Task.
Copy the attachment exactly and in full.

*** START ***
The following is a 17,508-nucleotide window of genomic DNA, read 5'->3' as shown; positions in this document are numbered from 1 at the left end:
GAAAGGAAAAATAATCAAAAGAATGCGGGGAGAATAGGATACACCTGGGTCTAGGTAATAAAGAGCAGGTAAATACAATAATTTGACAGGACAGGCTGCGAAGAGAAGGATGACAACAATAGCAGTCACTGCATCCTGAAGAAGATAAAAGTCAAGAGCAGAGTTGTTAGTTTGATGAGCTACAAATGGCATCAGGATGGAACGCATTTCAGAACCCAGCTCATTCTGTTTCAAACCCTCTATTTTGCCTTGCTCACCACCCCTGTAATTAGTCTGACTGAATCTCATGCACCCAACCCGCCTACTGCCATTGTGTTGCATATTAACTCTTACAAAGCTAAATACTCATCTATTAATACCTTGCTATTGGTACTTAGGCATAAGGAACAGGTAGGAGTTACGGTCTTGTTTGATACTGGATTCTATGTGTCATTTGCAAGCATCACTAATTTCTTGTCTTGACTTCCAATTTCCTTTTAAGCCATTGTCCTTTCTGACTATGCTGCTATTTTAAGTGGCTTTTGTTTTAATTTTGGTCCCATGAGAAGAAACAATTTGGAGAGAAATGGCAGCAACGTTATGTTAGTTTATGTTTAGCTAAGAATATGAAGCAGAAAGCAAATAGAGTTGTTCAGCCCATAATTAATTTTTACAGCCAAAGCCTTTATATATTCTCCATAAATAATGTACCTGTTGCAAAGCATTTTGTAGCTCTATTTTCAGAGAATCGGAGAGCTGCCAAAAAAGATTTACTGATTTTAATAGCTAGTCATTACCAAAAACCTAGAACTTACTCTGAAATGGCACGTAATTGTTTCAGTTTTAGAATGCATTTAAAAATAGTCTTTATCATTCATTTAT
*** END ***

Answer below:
The following is a 17,508-nucleotide window of genomic DNA, read 5'->3' as shown; positions in this document are numbered from 1 at the left end:
GAAAGGAAAAATAATCAAAAGAATGCGGGGAGAATAGGATACACCTGGGTCTAGGTAATAAAGAGCAGGTAAATACAATAATTTGACAGGACAGGCTGCGAAGAGAAGGATGACAACAATAGCAGTCACTGCATCCTGAAGAAGATAAAAGTCAAGAGCAGAGTTGTTAGTTTGATGAGCTACAAATGGCATCAGGATGGAACGCATTTCAGAACCCAGCTCATTCTGTTTCAAACCCTCTATTTTGCCTTGCTCACCACCCCTGTAATTAGTCTGACTGAATCTCATGCACCCAACCCGCCTACTGCCATTGTGTTGCATATTAACTCTTACAAAGCTAAATACTCATCTATTAATACCTTGCTATTGGTACTTAGGCATAAGGAACAGGTAGGAGTTACGGTCTTGTTTGATACTGGATTCTATGTGTCATTTGCAAGCATCACTAATTTCTTGTCTTGACTTCCAATTTCCTTTTAAGCCATTGTCCTTTCTGACTATGCTGCTATTTTAAGTGGCTTTTGTTTTAATTTTGGTCCCATGAGAAGAAACAATTTGGAGAGAAATGGCAGCAACGTTATGTTAGTTTATGTTTAGCTAAGAATATGAAGCAGAAAGCAAATAGAGTTGTTCAGCCCATAATTAATTTTTACAGCCAAAGCCTTTATATATTCTCCATAAATAATGTACCTGTTGCAAAGCATTTTGTAGCTCTATTTTCAGAGAATCGGAGAGCTGCCAAAAAAGATTTACTGATTTTAATAGCTAGTCATTACCAAAAACCTAGAACTTACTCTGAAATGGCACGTAATTGTTTCAGTTTTAGAATGCATTTAAAAATAGTCTTTATCATTCATTTAT